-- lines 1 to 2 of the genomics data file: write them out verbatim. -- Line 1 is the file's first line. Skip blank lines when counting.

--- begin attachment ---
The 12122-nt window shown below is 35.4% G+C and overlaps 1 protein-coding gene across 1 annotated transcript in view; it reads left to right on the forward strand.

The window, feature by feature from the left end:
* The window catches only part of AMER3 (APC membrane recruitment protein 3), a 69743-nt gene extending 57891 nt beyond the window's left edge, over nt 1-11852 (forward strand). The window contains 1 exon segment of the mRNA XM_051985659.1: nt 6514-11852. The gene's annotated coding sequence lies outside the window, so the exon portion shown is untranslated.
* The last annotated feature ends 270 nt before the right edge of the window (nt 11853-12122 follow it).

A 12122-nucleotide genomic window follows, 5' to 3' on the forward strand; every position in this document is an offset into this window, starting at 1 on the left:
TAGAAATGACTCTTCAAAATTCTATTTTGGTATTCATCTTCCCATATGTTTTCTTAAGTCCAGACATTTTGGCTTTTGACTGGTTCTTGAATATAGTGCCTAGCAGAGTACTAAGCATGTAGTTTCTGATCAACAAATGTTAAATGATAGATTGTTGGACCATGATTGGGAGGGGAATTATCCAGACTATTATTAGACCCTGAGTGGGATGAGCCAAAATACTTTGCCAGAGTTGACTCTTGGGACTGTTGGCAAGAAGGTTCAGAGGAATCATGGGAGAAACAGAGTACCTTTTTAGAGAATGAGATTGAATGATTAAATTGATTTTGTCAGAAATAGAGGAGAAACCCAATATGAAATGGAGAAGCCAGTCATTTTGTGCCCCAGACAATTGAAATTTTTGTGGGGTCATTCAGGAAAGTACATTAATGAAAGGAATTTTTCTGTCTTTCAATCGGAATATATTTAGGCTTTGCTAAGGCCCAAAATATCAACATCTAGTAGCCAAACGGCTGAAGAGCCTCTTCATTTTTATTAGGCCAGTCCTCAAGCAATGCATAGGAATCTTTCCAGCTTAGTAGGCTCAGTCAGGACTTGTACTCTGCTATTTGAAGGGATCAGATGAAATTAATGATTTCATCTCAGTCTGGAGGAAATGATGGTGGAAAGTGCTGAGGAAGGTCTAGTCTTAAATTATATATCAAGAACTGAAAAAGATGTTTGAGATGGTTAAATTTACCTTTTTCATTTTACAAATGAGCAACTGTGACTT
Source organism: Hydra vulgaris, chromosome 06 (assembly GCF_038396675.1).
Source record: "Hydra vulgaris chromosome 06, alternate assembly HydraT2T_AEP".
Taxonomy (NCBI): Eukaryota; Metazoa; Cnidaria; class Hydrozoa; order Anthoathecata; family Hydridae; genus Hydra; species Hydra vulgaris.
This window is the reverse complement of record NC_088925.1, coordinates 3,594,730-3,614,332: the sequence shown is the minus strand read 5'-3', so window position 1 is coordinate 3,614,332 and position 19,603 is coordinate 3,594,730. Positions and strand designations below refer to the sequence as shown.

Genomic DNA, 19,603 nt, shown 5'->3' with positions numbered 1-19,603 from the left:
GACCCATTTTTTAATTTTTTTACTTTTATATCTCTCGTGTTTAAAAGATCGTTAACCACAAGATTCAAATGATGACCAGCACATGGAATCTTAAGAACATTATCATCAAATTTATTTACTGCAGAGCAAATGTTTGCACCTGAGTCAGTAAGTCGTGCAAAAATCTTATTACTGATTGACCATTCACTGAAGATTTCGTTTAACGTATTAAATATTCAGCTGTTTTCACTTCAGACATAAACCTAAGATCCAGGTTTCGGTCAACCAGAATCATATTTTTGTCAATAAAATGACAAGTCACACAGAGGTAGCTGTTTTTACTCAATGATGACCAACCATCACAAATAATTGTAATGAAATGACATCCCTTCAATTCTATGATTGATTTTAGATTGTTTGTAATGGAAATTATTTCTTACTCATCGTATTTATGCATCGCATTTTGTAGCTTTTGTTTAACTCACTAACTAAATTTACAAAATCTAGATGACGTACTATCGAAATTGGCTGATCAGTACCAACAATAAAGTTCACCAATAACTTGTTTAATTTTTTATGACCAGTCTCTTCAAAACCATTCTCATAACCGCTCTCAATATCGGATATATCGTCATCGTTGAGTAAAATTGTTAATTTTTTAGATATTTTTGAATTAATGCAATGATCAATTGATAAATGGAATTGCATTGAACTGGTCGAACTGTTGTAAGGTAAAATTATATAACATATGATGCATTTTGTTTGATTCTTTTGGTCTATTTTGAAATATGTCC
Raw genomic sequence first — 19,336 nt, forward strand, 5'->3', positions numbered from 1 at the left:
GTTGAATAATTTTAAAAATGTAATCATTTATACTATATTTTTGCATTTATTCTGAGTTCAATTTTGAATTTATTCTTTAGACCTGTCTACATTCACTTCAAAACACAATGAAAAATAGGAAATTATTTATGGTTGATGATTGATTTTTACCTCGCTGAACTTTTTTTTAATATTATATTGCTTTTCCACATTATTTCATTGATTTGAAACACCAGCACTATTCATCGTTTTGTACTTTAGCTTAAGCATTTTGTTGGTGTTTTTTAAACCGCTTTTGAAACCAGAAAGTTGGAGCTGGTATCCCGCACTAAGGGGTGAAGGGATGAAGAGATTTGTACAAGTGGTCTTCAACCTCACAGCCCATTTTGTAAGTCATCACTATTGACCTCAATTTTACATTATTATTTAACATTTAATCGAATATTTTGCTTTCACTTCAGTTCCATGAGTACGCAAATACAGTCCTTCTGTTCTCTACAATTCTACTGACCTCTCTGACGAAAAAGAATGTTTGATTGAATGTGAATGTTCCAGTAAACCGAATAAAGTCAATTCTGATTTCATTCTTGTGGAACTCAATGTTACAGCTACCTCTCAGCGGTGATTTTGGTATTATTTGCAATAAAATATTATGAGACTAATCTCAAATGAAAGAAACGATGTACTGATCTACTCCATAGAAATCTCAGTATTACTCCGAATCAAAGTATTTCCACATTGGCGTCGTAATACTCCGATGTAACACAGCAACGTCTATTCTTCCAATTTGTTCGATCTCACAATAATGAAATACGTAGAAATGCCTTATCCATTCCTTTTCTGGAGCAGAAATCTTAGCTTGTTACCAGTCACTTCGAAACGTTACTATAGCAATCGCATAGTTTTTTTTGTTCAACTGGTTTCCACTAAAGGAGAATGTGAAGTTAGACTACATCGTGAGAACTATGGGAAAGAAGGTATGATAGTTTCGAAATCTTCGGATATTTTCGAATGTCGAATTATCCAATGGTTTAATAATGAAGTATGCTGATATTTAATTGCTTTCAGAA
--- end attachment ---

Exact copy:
The 12122-nt window shown below is 35.4% G+C and overlaps 1 protein-coding gene across 1 annotated transcript in view; it reads left to right on the forward strand.

The window, feature by feature from the left end: